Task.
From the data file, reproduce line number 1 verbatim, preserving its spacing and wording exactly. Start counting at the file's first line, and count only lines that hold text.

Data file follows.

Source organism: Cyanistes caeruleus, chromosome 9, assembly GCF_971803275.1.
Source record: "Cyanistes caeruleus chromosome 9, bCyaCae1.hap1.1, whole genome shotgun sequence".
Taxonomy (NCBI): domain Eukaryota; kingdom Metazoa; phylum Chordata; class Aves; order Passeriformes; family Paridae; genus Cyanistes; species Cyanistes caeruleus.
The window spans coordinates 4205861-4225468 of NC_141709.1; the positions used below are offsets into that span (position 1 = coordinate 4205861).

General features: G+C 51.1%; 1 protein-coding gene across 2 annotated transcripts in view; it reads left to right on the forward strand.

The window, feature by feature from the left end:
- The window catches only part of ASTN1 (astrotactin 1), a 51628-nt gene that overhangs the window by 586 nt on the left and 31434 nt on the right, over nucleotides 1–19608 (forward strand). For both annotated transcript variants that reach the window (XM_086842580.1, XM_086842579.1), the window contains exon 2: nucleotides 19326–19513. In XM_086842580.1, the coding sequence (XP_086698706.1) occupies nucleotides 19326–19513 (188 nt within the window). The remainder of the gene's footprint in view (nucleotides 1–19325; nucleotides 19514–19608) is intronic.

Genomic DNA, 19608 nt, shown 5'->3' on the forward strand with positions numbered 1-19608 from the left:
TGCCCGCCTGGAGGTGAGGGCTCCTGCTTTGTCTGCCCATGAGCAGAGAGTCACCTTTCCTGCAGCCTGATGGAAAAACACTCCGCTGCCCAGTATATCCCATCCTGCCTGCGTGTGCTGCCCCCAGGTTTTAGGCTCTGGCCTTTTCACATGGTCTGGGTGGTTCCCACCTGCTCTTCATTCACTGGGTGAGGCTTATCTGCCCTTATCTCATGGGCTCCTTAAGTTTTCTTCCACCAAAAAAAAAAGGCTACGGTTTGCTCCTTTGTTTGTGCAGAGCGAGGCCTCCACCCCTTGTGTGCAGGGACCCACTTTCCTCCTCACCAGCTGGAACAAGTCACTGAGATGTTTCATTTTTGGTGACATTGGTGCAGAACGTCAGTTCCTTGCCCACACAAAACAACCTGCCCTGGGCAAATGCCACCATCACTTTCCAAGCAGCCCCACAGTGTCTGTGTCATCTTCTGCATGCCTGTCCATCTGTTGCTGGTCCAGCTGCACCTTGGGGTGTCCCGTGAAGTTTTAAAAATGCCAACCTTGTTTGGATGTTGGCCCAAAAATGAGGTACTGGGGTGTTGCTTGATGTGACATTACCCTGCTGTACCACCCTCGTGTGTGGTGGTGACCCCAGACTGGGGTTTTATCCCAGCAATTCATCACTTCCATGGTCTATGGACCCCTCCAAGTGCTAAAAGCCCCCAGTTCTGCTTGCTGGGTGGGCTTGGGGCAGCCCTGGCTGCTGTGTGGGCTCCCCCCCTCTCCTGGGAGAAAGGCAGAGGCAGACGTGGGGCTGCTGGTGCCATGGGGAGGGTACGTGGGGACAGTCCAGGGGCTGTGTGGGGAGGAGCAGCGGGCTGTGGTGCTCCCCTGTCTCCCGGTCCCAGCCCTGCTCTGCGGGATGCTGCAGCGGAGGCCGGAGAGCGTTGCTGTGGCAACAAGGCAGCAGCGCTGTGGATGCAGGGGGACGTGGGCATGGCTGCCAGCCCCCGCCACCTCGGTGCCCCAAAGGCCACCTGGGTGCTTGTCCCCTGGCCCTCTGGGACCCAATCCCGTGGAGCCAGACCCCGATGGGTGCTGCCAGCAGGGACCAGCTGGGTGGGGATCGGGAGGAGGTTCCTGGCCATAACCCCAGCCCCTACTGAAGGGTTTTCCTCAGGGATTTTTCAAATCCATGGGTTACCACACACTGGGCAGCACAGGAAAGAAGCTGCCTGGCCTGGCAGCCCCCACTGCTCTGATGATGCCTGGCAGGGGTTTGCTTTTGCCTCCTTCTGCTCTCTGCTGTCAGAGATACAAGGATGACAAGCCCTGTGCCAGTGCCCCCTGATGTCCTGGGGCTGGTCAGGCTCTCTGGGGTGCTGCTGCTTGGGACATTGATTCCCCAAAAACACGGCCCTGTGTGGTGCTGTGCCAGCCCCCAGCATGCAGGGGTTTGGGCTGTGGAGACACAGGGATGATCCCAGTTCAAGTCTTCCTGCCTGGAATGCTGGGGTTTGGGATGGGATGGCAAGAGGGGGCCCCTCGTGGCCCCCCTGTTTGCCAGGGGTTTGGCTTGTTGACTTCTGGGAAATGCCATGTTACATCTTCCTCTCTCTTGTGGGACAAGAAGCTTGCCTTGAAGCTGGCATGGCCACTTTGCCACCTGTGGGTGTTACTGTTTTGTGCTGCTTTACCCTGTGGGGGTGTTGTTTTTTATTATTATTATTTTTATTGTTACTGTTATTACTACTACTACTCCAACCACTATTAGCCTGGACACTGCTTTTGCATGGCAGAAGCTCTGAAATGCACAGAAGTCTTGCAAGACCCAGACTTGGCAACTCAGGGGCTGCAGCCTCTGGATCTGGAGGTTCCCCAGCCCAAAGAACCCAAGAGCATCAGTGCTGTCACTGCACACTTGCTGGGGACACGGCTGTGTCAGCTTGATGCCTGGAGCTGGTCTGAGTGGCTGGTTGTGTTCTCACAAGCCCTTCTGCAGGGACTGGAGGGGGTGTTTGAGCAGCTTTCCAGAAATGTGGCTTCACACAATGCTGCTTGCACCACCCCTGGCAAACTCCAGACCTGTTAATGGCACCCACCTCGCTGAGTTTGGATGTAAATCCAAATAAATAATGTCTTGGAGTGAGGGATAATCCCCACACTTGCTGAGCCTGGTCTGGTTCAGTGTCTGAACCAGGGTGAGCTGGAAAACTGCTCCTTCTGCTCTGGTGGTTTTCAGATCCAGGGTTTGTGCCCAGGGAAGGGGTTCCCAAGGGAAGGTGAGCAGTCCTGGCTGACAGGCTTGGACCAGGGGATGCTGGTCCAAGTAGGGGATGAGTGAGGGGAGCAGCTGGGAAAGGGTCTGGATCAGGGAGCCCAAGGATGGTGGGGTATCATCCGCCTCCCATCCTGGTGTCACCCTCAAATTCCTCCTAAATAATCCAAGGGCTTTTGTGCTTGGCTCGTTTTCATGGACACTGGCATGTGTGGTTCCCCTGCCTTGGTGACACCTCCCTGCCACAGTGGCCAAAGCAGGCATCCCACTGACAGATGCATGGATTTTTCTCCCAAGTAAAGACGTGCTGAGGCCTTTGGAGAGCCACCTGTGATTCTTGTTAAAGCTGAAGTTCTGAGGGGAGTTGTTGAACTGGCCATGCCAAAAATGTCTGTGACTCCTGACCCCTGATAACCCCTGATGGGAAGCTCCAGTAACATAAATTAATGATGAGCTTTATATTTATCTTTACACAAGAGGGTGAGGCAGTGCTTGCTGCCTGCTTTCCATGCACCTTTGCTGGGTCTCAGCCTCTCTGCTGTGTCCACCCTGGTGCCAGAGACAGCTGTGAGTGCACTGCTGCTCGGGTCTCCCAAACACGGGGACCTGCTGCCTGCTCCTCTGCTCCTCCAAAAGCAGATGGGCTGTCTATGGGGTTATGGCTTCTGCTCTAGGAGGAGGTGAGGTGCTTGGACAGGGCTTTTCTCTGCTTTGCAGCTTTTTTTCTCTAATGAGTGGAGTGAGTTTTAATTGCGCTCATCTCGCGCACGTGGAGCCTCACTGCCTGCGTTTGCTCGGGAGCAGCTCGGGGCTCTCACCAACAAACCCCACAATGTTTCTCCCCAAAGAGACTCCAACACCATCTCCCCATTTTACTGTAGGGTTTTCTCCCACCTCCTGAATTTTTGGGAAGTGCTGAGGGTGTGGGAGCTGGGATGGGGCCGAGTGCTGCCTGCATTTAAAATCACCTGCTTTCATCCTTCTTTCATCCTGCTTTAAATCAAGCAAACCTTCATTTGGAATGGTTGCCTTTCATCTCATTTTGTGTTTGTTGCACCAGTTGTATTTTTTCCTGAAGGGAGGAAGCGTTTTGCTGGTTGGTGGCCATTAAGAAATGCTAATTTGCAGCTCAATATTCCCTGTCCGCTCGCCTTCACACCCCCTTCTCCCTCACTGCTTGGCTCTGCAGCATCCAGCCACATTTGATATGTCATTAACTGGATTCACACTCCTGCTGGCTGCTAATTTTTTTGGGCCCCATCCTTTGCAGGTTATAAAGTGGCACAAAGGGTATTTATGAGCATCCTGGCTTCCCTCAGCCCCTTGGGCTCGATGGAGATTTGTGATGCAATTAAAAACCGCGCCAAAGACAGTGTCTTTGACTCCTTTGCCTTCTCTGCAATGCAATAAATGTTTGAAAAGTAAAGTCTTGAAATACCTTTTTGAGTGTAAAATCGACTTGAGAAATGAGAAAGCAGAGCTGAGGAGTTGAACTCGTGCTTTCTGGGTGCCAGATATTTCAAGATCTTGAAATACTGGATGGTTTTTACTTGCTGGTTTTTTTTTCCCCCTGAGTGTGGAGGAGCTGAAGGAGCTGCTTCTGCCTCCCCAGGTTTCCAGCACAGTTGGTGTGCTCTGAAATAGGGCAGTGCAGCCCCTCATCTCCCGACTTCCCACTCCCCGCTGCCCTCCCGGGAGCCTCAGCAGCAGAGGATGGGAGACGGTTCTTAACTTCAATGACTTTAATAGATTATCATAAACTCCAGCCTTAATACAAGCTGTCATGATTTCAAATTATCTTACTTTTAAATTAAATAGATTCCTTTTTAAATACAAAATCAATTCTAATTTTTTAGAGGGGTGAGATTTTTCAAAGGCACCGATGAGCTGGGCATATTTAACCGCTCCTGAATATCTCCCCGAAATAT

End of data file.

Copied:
Source organism: Cyanistes caeruleus, chromosome 9, assembly GCF_971803275.1.